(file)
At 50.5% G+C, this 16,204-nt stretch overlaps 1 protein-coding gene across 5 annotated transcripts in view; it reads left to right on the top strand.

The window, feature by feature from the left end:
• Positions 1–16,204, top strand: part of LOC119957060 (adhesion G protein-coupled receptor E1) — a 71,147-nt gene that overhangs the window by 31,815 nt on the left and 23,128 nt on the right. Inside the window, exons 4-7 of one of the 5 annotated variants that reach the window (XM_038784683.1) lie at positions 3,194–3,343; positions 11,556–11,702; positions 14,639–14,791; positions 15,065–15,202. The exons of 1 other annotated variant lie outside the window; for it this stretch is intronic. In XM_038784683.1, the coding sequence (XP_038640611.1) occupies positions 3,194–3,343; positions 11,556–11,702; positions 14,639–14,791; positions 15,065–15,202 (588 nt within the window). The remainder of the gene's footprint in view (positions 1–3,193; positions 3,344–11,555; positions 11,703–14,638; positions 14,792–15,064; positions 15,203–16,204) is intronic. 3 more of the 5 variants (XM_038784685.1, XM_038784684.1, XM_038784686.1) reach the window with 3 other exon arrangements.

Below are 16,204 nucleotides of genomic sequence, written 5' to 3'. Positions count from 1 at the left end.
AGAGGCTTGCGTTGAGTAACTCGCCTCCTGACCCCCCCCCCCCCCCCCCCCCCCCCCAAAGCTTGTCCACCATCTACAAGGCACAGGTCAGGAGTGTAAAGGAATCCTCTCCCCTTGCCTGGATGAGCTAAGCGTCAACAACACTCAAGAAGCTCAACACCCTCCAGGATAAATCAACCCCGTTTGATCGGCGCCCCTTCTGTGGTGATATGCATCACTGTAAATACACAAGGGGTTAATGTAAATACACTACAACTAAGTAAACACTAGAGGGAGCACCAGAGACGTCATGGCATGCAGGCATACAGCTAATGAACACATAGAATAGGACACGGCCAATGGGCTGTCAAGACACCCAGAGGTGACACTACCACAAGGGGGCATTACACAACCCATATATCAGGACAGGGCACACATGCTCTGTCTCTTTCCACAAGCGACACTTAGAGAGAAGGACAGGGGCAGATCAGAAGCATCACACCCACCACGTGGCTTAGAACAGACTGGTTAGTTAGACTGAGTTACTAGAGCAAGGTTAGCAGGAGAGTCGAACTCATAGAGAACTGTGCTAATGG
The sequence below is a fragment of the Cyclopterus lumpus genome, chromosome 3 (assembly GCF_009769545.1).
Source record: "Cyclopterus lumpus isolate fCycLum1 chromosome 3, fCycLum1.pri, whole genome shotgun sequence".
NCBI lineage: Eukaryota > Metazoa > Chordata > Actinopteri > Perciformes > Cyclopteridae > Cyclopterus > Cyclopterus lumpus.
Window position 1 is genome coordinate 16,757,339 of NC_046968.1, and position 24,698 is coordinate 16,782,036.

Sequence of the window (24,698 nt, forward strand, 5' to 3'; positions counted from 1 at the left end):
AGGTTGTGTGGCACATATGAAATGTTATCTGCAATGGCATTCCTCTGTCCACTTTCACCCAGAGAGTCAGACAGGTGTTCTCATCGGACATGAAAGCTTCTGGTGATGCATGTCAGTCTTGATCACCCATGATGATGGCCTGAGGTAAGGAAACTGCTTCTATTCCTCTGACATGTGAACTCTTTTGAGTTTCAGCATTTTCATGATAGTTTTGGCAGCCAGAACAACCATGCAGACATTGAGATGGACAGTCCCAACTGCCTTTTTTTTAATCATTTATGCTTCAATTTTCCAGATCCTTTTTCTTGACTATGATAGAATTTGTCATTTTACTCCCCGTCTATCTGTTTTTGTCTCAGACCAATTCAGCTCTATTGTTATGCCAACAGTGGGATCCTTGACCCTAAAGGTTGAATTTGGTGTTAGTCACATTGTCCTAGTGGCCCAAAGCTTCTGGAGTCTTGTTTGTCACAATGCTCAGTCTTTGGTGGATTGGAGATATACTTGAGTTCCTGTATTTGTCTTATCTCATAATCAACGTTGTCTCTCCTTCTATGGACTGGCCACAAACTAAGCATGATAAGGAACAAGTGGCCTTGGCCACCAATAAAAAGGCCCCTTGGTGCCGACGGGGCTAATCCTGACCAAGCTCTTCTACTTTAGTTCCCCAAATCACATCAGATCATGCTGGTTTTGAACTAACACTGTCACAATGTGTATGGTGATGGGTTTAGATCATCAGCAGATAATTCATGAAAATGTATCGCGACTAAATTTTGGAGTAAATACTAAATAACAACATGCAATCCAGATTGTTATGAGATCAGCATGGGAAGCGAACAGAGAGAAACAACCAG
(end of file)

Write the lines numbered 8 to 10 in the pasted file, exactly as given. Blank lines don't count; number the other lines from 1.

NCBI lineage: Eukaryota > Metazoa > Chordata > Actinopteri > Perciformes > Cyclopteridae > Cyclopterus > Cyclopterus lumpus.
Window position 1 is genome coordinate 16,757,339 of NC_046968.1, and position 24,698 is coordinate 16,782,036.

Sequence of the window (24,698 nt, forward strand, 5' to 3'; positions counted from 1 at the left end):